Lady Anna, by Anthony Trollope

Chapter 25

Daniel Thwaite’s Letter

On the day following that on which Daniel Thwaite had visited Lady Lovel in Keppel Street, the Countess received from him a packet containing a short note to herself, and the following letter addressed to Lady Anna. The enclosure was open, and in the letter addressed to the Countess the tailor simply asked her to read and to send on to her daughter that which he had written, adding that if she would do so he would promise to abide by any answer which might come to him in Lady Anna’s own handwriting. Daniel Thwaite, when he made this offer, felt that he was giving up everything. Even though the words might be written by the girl, they would be dictated by the girl’s mother, or by those lawyers who were now leagued together to force her into a marriage with the Earl. But it was right, he thought — and upon the whole best for all parties — that he should give up everything. He could not bring himself to say so to the Countess or to any of those lawyers, when he was sent for and told that because of the lowliness of his position a marriage between him and the highly born heiress was impossible. On such occasions he revolted from the authority of those who endeavoured to extinguish him. But, when alone, he could see at any rate as clearly as they did, the difficulties which lay in his way. He also knew that there was a great gulf fixed, as Miss Alice Bluestone had said — though he differed from the young lady as to the side of the gulf on which lay heaven, and on which heaven’s opposite. The letter to Lady Anna was as follows:

MY DEAREST,

This letter, if it reaches you at all, will be given to you by your mother, who will have read it. It is sent to her open that she may see what I say to you. She sent for me and I went to her this evening, and she told me that it was impossible that I should ever be your husband. I was so bold as to tell her ladyship that there could be no impossibility. When you are of age you can walk out from your mother’s house and marry me, as can I you; and no one can hinder us. There is nothing in the law, either of God or man, that can prevent you from becoming my wife — if it be your wish to be so. But your mother also said that it was not your wish, and she went on to say that were you not bound to me by ties of gratitude you would willingly marry your cousin, Lord Lovel. Then I offered to meet you in the presence of your mother — and in the presence, too, of Lord Lovel — and to ask you then before all of us to which of us two your heart was given. And I promised that if in my presence you would stretch out your right hand to the Earl neither you nor your mother should be troubled further by Daniel Thwaite. But her ladyship swore to me, with an oath, that I should never be allowed to see you again.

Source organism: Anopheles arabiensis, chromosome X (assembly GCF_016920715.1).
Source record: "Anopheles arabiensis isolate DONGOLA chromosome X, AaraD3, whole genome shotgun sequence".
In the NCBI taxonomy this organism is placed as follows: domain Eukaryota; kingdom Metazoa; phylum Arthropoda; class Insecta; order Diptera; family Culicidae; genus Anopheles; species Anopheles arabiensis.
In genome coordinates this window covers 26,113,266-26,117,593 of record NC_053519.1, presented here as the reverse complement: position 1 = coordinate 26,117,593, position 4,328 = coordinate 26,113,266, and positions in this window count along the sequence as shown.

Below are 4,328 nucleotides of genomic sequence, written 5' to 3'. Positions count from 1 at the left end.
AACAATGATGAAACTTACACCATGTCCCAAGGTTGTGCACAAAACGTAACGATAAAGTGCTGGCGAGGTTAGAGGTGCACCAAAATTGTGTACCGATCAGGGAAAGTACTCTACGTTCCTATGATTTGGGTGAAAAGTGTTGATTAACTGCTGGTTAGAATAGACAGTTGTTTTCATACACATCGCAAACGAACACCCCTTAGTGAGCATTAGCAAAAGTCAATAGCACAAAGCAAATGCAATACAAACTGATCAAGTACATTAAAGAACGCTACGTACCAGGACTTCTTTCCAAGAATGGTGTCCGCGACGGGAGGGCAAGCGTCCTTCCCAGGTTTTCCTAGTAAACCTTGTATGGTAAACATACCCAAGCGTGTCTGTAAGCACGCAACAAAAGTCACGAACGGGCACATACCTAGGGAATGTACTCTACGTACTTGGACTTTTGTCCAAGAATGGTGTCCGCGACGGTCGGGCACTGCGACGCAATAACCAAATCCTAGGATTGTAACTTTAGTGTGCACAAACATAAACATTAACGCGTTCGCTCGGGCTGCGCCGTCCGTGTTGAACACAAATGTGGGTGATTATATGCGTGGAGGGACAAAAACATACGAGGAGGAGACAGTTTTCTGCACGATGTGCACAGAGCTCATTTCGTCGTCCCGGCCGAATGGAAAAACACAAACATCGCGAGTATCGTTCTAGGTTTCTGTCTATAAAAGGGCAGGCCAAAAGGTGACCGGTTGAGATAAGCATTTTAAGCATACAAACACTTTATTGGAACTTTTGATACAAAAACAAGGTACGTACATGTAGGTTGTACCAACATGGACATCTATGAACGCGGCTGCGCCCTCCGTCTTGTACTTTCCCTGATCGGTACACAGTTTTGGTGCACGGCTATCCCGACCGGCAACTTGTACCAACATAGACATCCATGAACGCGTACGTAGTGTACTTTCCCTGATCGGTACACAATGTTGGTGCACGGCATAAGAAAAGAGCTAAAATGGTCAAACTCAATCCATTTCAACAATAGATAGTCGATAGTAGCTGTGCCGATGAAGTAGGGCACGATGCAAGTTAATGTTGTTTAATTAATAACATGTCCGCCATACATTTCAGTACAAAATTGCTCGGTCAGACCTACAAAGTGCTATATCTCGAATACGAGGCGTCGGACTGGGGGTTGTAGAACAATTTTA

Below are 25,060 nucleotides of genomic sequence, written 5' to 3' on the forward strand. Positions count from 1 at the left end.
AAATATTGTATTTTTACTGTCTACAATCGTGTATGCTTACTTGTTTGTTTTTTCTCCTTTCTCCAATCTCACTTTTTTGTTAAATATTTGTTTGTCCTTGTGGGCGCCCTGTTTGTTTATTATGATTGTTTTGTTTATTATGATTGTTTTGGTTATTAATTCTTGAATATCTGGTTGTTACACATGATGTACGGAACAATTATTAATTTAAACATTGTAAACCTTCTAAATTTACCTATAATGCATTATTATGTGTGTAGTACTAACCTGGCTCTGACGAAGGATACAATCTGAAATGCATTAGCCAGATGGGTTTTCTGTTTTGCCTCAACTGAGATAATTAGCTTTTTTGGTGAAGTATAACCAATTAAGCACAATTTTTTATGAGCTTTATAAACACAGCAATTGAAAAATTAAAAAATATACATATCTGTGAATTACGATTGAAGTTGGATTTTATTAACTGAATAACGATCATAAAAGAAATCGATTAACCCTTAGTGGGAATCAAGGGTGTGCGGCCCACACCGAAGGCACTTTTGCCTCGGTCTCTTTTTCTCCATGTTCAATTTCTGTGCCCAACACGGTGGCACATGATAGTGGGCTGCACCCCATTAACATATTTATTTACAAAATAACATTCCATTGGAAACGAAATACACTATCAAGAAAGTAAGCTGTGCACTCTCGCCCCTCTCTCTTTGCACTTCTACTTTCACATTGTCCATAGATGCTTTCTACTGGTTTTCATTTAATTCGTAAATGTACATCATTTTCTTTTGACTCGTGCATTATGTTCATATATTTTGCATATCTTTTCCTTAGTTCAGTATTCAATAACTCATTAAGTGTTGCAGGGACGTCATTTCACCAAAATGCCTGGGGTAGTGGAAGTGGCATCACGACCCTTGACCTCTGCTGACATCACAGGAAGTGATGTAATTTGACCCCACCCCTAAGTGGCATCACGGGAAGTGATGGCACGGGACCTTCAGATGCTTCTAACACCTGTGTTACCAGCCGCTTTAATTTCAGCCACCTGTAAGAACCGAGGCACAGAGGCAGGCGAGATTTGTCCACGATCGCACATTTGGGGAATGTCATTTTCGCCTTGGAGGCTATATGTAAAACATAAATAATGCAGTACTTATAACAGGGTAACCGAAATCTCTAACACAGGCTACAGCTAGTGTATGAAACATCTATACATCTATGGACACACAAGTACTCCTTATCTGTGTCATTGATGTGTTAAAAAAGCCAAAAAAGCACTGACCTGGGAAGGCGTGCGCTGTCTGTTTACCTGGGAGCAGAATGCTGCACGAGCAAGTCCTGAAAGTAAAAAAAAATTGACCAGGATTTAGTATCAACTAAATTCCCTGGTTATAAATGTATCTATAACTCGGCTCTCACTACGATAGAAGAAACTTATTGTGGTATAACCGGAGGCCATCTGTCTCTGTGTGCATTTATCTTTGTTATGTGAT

I therefore write to you, and bid you think much of what I say to you before you answer me. You know well that I love you. You do not suspect that I am trying to win you because you are rich. You will remember that I loved you when no one thought that you would be rich. I do love you in my heart of hearts. I think of you in my dreams and fancy then that all the world has become bright to me, because we are walking together, hand in hand, where none can come between to separate us. But I would not wish you to be my wife, just because you have promised. If you do not love me — above all, if you love this other man — say so, and I will have done with it. Your mother says that you are bound to me by gratitude. I do not wish you to be my wife unless you are bound to me by love. Tell me, then, how it is — but, as you value my happiness and your own, tell me the truth.

I will not say that I shall think well of you, if you have been carried away by this young man’s nobility. I would have you give me a fair chance. Ask yourself what has brought him as a lover to your feet. How it came to pass that I was your lover you cannot but remember. But, for you, it is your first duty not to marry a man unless you love him. If you go to him because he can make you a countess you will be vile indeed. If you go to him because you find that he is in truth dearer to you than I am, because you prefer his arm to mine, because he has wound himself into your heart of hearts — I shall think your heart indeed hardly worth the having; but according to your lights you will be doing right. In that case you shall have no further word from me to trouble you.

But I desire that I may have an answer to this in your own handwriting.

Your own sincere lover, DANIEL THWAITE

In composing and copying and recopying this letter the tailor sat up half the night, and then very early in the morning he himself carried it to Keppel Street, thus adding nearly three miles to his usual walk to Wigmore Street. The servant at the lodging-house was not up, and could hardly be made to rise by the modest appeals which Daniel made to the bell; but at last the delivery was effected, and the forlorn lover hurried back to his work.